We're working on a new site. Click here to get a sneak preview.
Word of the Day


audio pronunciation
October 21, 2013
: to affirm or declare positively or earnestly
"I will myself asseverate and bind it by an oath, that the muff thou bearest in thy hand belongeth unto Madam Sophia; for I have frequently observed her, of later days, to bear it about her." — From Henry Fielding’s 1749 novel Tom Jones

"And as the dinner progressed, the fire she had shone on the floor at the United Nations ignited: 'You stick to your guns.' Only one other person fortified me with advice like that, Lady Thatcher, who asseverated, 'If you have nothing else you have your principles.'" — From an article by R. Emmett Tyrell, Jr. in the New York Sun, December 15, 2006
Get the Word of the Day direct to your inbox — subscribe today!
Did You Know?
Sharing writing advice in a 2001 article in the New York Times, the novelist Elmore Leonard wrote that he "had to stop reading to get the dictionary" when he encountered "she asseverated" instead of "she said" in a work by Mary McCarthy. We say with all seriousness that "asseverate" is a fancy word meaning "to assert or declare." It was formed in Latin from the prefix "ad-" ("to, toward") and the verb "severare," a relative of the adjective "severus," meaning "serious or severe." Nowadays "asseverate" is rare, used mostly, as Mr. Leonard found out, by those who like to show off their vocabularies.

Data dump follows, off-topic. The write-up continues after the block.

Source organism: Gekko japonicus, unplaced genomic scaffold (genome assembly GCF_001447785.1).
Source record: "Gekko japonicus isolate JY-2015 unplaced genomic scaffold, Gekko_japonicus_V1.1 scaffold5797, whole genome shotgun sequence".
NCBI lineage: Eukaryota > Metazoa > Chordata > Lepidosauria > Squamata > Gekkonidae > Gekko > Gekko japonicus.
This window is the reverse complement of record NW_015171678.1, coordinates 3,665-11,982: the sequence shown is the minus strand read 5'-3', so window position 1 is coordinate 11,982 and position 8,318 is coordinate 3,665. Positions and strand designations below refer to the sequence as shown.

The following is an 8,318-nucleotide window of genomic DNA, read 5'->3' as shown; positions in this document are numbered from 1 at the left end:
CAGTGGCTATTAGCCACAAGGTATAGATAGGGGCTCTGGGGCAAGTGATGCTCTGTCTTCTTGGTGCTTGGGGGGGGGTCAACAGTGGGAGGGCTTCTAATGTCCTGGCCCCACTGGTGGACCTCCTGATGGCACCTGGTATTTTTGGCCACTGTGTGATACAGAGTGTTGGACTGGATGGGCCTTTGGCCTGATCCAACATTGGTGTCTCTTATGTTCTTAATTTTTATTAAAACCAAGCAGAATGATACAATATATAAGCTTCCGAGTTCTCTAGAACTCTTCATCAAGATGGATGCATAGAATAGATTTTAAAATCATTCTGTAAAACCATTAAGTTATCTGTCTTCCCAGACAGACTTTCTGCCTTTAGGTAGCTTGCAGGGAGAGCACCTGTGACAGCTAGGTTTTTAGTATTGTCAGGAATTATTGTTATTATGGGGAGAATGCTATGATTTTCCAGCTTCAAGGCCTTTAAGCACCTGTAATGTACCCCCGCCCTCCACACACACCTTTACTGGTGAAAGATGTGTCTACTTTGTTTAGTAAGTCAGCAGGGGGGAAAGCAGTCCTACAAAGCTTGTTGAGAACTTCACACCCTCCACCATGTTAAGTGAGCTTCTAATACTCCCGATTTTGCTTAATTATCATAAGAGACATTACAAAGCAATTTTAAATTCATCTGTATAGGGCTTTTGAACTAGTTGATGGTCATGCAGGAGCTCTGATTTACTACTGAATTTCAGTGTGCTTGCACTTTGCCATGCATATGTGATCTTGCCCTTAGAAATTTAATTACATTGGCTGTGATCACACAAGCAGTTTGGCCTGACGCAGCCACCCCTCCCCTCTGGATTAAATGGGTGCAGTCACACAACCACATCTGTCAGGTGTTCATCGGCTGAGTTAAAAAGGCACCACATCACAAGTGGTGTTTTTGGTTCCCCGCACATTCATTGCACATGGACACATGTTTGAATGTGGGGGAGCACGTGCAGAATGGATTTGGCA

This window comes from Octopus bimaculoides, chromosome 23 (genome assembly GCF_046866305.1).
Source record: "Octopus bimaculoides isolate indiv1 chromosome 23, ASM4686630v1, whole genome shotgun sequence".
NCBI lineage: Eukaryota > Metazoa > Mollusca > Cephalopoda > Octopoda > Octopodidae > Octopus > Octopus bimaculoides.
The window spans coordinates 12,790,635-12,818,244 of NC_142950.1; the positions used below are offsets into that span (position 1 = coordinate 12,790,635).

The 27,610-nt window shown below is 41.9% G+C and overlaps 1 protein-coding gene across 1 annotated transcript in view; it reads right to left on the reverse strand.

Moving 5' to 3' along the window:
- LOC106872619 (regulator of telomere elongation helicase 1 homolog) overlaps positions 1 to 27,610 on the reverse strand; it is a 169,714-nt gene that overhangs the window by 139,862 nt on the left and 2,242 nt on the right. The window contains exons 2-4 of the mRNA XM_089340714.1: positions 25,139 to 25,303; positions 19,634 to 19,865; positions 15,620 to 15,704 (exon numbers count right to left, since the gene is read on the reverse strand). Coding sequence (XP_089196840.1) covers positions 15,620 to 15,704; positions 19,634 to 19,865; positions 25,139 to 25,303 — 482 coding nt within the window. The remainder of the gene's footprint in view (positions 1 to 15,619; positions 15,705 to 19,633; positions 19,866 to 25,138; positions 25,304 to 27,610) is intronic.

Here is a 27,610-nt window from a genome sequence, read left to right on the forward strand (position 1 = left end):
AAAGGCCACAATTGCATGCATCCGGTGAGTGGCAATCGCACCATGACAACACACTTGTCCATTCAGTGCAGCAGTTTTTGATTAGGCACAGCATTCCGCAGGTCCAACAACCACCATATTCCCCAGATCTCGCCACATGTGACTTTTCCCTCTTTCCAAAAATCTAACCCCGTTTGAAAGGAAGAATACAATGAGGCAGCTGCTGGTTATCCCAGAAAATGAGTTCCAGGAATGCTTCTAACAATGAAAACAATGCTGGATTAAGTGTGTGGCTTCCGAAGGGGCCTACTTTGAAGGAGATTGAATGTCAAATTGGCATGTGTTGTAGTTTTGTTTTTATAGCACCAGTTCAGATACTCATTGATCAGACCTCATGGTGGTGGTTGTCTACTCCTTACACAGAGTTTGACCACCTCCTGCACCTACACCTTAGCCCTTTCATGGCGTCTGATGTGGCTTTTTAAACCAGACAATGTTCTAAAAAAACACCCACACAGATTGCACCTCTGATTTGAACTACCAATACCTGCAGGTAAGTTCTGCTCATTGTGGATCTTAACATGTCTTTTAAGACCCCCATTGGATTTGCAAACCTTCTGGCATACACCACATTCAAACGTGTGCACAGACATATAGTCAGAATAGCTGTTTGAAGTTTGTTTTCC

Word Family Quiz: What relative of "asseverate" means "to continue doing something or trying to do something even though it is difficult"? The answer is ...
More Words of the Day
Visit our archives to see previous selections.
How to use a word that (literally) drives some people nuts.
Test your vocab with our fun, fast game
Ailurophobia, and 9 other unusual fears